October 21, 2014

A "porous" southern border is not just an illegal immigration issue, but should be considered a threat to national security, U.S. Sen. Tim Scott told more than 120 Sun City Hilton Head voters Tuesday during a campaign stop.

"National security should be woven into the conversation," Scott said. "The fact of the matter is, if you can walk across looking for work, then you can walk across looking to do harm."

The S.C. Republican spoke at length about national security, party politics and fiscal policy after a boisterous standing ovation from the crowd when he arrived at the Sun City Hilton Head pavilion.

Scott is seeking to serve the final two years of a term won by Jim DeMint, who left the Senate in January 2013 to take the helm of the Heritage Foundation. Scott had just won a second term to represent the 1st Congressional District when Gov. Nikki Haley appointed him to DeMint's seat.

Scott faces a challenge from Richland County Councilwoman Joyce Dickerson, the Democratic nominee, and Jill Bossi of the American Party in the Nov. 4 election.

Scott held a 20-point lead over Dickerson in the latest Winthrop University poll, released earlier this month.

Fielding those questions Tuesday at Sun City, Scott tackled several topics:


Scott supports adding more border patrol agents, installing more fences and improving surveillance to cut down on those crossing illegally. He also supports changes to the work visa program to better police those who stay past their visa's expiration.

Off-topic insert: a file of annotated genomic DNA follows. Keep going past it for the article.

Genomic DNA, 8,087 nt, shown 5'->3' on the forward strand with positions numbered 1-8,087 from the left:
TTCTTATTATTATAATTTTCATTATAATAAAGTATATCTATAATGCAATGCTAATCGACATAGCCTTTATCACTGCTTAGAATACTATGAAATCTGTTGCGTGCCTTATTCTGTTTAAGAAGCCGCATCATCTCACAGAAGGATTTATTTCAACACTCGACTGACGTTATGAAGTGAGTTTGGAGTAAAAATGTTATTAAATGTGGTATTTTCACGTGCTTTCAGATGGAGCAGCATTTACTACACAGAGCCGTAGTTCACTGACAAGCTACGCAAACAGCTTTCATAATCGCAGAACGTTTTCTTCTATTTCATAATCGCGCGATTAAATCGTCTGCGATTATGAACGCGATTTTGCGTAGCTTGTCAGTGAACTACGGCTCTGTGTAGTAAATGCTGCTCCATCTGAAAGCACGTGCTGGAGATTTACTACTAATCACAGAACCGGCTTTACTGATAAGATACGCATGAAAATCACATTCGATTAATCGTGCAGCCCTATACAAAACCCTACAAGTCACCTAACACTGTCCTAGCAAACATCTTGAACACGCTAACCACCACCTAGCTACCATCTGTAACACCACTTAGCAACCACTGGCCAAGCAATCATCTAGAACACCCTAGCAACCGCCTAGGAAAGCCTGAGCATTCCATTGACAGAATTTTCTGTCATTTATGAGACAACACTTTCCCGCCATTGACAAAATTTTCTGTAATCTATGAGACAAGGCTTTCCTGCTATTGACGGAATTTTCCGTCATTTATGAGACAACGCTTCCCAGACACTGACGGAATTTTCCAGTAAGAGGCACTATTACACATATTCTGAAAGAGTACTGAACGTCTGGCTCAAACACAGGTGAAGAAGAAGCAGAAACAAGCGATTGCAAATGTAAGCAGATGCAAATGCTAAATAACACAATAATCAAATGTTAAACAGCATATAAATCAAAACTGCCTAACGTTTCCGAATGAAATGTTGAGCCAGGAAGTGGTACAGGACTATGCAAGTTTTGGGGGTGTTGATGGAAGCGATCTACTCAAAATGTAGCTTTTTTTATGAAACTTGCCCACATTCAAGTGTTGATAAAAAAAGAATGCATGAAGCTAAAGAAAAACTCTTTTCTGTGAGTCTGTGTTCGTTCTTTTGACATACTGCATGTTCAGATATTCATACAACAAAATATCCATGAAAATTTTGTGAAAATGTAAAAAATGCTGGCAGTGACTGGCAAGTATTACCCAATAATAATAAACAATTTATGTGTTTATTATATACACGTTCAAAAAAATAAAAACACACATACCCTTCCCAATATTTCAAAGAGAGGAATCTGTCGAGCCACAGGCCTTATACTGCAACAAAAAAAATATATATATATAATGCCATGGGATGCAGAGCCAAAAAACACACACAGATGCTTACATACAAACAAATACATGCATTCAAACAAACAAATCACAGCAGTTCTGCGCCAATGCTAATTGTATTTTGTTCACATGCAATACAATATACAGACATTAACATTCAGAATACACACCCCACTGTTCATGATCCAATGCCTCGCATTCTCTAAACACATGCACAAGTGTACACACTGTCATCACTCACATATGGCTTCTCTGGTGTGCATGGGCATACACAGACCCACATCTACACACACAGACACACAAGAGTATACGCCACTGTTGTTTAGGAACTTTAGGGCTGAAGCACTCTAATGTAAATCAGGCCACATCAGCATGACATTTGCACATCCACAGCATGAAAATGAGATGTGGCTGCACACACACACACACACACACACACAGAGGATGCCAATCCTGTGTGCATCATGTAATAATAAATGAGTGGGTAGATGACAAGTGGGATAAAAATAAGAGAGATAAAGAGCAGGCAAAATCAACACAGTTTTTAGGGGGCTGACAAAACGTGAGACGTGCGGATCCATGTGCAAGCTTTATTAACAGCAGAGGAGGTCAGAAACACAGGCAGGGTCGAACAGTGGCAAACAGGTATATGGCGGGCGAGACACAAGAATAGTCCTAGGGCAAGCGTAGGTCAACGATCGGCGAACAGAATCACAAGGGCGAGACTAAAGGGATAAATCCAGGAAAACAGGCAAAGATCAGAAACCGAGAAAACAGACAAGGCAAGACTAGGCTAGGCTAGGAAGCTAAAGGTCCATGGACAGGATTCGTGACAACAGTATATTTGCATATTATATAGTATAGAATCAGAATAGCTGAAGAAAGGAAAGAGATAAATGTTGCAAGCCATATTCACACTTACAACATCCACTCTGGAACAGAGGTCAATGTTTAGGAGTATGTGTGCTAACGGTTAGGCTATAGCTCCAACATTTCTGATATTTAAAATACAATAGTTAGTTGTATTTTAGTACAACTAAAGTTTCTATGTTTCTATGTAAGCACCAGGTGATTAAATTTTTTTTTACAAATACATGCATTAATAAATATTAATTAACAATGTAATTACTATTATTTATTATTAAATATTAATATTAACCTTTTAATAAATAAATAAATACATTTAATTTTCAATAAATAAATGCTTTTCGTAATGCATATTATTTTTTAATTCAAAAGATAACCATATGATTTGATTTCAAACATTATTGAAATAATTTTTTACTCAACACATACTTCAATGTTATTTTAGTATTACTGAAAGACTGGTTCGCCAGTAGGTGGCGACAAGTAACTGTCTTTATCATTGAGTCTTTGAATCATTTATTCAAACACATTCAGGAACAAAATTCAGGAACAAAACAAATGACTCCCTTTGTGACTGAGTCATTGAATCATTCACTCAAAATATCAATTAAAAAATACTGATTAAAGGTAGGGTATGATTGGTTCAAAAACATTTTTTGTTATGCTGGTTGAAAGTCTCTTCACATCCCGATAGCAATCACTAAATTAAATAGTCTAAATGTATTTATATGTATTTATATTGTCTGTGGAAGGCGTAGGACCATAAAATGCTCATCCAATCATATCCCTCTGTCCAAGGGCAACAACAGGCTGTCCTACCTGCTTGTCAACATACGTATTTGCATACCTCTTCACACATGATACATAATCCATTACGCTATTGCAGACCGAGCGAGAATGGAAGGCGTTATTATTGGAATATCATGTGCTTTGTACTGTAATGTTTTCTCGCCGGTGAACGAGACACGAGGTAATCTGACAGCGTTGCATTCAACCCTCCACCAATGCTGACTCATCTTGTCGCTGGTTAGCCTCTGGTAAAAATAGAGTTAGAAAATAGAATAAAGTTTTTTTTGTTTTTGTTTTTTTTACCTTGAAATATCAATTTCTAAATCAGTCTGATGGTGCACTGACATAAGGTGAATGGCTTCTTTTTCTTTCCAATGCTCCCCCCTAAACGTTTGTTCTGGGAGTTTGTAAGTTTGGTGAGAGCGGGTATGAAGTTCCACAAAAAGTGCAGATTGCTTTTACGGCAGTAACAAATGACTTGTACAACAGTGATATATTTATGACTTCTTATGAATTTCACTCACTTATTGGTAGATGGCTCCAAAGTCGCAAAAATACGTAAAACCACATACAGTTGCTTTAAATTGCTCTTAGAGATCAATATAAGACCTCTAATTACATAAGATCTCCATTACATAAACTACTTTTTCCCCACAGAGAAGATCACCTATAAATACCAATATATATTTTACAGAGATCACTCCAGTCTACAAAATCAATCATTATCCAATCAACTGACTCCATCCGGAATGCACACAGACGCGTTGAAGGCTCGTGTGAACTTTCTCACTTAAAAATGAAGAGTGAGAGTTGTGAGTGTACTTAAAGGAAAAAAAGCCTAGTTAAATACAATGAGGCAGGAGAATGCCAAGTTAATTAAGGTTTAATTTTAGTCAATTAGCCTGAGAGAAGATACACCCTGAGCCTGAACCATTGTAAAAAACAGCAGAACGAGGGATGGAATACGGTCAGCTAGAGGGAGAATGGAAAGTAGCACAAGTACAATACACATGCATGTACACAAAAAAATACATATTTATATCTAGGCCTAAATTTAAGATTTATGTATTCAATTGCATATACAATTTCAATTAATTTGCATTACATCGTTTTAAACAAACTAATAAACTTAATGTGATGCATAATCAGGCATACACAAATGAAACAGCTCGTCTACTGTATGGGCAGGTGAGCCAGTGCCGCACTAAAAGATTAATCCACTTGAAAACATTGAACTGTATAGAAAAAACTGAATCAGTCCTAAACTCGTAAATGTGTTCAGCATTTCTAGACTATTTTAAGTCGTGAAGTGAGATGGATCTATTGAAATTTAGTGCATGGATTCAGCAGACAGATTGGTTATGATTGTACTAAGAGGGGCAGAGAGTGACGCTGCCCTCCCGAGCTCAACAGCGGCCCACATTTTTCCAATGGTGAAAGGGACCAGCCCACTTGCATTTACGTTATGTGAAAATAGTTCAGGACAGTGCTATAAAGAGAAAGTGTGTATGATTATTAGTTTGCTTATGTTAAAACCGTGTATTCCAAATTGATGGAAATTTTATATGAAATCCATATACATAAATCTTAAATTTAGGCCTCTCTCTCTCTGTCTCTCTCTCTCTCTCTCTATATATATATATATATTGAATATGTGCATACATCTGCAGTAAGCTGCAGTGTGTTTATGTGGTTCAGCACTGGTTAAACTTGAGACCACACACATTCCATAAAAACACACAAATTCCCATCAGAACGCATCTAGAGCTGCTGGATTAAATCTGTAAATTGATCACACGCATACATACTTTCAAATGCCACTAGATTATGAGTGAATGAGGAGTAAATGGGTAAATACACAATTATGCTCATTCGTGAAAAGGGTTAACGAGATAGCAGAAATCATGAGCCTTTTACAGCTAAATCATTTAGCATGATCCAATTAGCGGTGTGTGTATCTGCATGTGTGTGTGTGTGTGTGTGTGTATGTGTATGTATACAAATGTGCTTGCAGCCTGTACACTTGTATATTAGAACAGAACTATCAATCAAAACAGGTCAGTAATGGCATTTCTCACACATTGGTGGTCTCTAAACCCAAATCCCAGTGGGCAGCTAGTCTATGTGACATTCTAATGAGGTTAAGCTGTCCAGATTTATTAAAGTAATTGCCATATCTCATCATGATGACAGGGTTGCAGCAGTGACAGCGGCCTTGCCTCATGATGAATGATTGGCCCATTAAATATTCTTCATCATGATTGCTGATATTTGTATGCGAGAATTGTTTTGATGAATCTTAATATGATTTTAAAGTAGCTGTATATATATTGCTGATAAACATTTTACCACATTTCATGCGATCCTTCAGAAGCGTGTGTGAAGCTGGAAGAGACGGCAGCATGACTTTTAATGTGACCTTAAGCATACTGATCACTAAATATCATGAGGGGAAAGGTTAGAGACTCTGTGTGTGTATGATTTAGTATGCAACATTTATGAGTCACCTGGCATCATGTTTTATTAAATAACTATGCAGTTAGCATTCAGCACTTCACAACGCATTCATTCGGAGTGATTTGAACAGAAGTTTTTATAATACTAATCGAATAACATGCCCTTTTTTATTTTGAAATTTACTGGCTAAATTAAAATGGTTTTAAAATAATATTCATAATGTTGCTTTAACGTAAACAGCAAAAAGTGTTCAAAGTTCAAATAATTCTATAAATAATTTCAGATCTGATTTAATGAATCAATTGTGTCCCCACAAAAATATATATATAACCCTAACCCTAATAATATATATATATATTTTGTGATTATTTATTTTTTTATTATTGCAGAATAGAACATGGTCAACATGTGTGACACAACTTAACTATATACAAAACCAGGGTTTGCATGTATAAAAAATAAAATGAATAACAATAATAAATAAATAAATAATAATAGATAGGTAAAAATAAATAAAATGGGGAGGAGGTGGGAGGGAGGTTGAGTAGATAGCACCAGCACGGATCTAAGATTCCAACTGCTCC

National security

Scott says border security is an integral part of national security. He also supports expanding the military. Tapping more U.S. oil could also disrupt the cashflow to terrorist organizations, such as ISIL, he added.

"Take a look at the world as it is, not as you want it to be, and be prepared to defend it," he said. "If we don't, it'll be on our doorstep."

Washington politics

Scott said he has found allies on both sides of the aisle, such as Sen. Chris Murphy, D-Conn., on school choice programs and Sen. Cory Booker, D-N.J. He added that Rep. Trey Gowdy, R-Spartanburg, is his closest partner on Capitol Hill.

On Tuesday, Scott stood by his call to the Obama administration to place a travel ban on those coming to the U.S. from countries experiencing Ebola outbreaks. Screenings are a start, but a ban would strengthen those protections, he said.

"We need to have a panoramic perspective to make sure that we have as much good health in America as possible," Scott said.

Dickerson has told The Island Packet and The Beaufort Gazette that she would support similar visa reforms, but that she would not support an Ebola travel ban. Attempts to reach Dickerson on Tuesday were unsuccessful.

Bossi has written on her website she would support comprehensive immigration reform, calling more fences and patrolling of the southern border impractical. She also has lambasted the political establishment and both parties on her blog for "collusion and corruption in our political process."